CDC: Philippines now ‘high’ travel risk for Covid

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(CNN) — The CDC on Monday added three new destinations to its high-risk list for Covid-19, including an Asian Pacific island nation popular with tourists for its stunning beaches.

The Philippines, a country of 7,000 tropical islands with stunning ocean scenery, delicious cuisine and people renowned for their hospitality, joins Russia and mountain trekker-favorite Nepal in the “high” risk group, also known as level 3.

Locations at Tier 3 now account for nearly 130 of the approximately 235 locations monitored by the US Centers for Disease Control and Prevention – more than half of all lists.

The designation applies to places that have had more than 100 cases per 100,000 population in the past 28 days. Levels 2 and 1 are considered “moderate” and “low” risk respectively.

As a reminder, these three destinations were added to level 3 on August 15:

• Nepal
• The Philippines
• Russia

Level 4, previously the highest risk category, is now reserved only for special circumstances, such as an extremely high number of cases, the emergence of a new variant of concern or the collapse of healthcare infrastructure. health. Under the new system, no destinations have been placed at Tier 4 so far.

Learn more about level 3

Much of Europe has been stubbornly lodged in Level 3 for months, with the summer travel season now plunged into a traditionally busy August. The following popular European destinations were among those remaining at Tier 3 as of August 15:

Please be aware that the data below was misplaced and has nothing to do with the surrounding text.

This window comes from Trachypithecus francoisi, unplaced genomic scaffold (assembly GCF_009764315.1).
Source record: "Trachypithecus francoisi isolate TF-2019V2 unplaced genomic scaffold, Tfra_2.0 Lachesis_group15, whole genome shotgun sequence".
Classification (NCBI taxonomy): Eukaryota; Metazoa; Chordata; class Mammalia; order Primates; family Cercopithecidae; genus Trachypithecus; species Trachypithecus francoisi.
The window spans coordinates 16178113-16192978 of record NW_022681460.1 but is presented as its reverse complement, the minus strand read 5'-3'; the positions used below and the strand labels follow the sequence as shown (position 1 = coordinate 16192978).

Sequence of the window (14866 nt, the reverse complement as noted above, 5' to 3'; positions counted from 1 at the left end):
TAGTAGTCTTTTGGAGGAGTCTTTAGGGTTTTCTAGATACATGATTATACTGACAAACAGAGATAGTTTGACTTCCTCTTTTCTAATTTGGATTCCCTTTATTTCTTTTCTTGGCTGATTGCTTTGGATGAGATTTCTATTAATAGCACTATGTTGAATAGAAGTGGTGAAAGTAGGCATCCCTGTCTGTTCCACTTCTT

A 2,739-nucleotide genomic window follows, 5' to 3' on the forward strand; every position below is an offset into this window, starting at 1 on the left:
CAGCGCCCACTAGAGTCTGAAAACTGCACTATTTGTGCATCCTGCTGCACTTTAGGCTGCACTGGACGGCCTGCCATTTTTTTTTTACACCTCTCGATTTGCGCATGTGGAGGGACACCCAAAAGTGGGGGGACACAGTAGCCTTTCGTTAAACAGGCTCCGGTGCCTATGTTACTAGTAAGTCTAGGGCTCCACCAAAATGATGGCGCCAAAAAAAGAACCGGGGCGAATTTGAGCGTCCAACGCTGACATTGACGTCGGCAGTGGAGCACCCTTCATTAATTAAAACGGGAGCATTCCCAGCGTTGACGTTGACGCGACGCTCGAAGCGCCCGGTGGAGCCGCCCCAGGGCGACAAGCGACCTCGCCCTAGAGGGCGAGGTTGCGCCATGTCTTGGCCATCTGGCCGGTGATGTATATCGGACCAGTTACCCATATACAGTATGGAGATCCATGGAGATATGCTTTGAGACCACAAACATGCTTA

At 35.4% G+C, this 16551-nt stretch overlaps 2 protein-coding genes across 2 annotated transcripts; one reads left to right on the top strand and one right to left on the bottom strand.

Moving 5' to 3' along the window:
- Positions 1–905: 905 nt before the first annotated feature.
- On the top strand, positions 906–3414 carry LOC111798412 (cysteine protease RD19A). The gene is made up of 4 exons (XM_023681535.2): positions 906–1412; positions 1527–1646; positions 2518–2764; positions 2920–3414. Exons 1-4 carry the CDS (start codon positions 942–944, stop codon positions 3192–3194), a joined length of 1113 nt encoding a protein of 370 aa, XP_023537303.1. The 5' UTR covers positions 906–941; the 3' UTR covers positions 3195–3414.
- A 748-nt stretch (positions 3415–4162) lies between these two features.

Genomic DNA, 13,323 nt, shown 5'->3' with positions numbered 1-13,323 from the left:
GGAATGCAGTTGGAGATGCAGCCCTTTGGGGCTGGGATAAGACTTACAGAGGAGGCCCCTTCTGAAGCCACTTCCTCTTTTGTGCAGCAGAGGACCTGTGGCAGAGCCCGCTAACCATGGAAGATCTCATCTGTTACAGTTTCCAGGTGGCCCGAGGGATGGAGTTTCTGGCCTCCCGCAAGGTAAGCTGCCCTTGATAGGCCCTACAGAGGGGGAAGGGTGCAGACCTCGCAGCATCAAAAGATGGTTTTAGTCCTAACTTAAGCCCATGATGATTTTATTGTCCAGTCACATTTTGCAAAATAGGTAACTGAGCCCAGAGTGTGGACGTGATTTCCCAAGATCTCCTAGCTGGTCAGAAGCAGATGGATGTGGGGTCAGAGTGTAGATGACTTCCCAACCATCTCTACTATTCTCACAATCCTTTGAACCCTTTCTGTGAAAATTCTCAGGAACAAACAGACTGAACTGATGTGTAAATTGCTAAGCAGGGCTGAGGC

• France
• Germany
• Greece
• Ireland
• Italy
• The Netherlands
• Norway
• Portugal
• Spain
• UK

The ruins of Tulum, Mexico overlook the Caribbean Sea in Mexico, which is still level 3.

Stock Jesse Kraft/Adobe

These aren’t the only high-profile locations that fall into Level 3. Many other destinations around the world fall into the “high” risk category, including:

• Brazil
• Canada
•Costa Rica
• Malaysia
• Mexico
• South Korea
• Thailand
• Turkey

The CDC advises that you get up to date with your Covid-19 vaccines before traveling to a Tier 3 destination. are eligible.

Level 2

This is the lush island of Principe, which is part of São Tomé and Príncipe.  This island nation sits in the Atlantic Ocean off the coast of Gabon in <a class=Africa and was moved to Tier 2 this week.”/>

This is the lush island of Principe, which is part of São Tomé and Príncipe. This island nation sits in the Atlantic Ocean off the coast of Gabon in Africa and was moved to Tier 2 this week.

Anna/Adobe Stock

Destinations with the designation “Tier 2: Moderate Covid-19” have reported 50 to 100 cases of Covid-19 per 100,000 population in the past 28 days.

The CDC designated just one new Tier 2 seat on Monday: Sao Tome and Principe, a beautiful little group of islands off the coast of West Africa and off the radar of most tourists. He went from level 1.

There are only 18 locations listed at Level 2 this week. Some of the most visited places in this category are India, Kenya, and South Africa.